Lion’s Den: Pick Seattle

seattle-seahawks-logo_177409It seems like ages ago that I agreed to write Adam Schefter like comments about JFFL trade rumors. This was back in late July. Now here we are six months later at the Super Bowl and I am writing multi-page single-space rants on Football. What can I say, I love talking about this sport. The Lion loves the Super Bowl too, but not the hype surrounding it. Since the entire two week build up to the Super Bowl is hype, we are going no frills or gimmicks this weekend. Dazzle and I are sharing the load this Sunday and getting right to the point. We are each taking a team and explaining why we would bet them.  Let me start off by saying that both teams could very easily win this game. However, the Lion is here to tell you why I think the Seahawks will cover the spread and maybe win this game outright. I am also here to tell you HOW they can achieve such a feat. In honor of our JFFL Seattle fan, NTMVW, the Lion will dedicate this column to efficiency, and give you three reasons for why I am taking the points this weekend:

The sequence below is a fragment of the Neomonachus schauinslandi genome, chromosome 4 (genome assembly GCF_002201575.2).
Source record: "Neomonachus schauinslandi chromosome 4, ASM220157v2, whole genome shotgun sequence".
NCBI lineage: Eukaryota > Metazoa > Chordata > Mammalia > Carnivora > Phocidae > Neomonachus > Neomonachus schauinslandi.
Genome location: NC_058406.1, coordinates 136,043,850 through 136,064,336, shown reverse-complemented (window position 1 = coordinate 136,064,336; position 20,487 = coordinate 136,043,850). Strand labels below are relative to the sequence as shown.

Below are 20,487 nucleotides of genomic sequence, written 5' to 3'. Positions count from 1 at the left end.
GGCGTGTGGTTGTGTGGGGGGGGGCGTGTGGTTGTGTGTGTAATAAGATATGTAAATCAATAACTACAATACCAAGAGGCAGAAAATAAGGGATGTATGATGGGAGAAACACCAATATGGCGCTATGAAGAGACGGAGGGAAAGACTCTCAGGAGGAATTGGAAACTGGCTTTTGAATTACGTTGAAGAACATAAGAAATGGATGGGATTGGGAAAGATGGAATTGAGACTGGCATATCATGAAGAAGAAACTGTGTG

1)Great Defense almost always beats great Offense

2)There is a clear blueprint for beating the Broncos

3)There is no way for Manning to prepare for beating the Seahawks.

1) Great Defense almost always beats great Offense. For those of you who are even casual fans, you probably all have heard a thousand times this week that this Super Bowl features the number 1 scoring offense verses the number 1 scoring defense. You also heard that Denver’s offense is an all-time great offense, and Seattle is one of the best defenses in the last 10 years. You may also have heard that the last time this #1 offense vs. #1 defense matchup happened was 23 years ago when Scott Norwood cost the Bills the Super Bowl against the Giants. Believe it or not, the Bills were favored by 7 in that game because they ran what at the time was a revolutionary no-huddle offense called the K-Gun. It was the precursor to the up tempo spread offenses that are in vogue today around the NFL.  (Chip Kelly could learn a thing or two from Marv Levy, especially about playing with a lead. Not about winning the Super Bowl though.)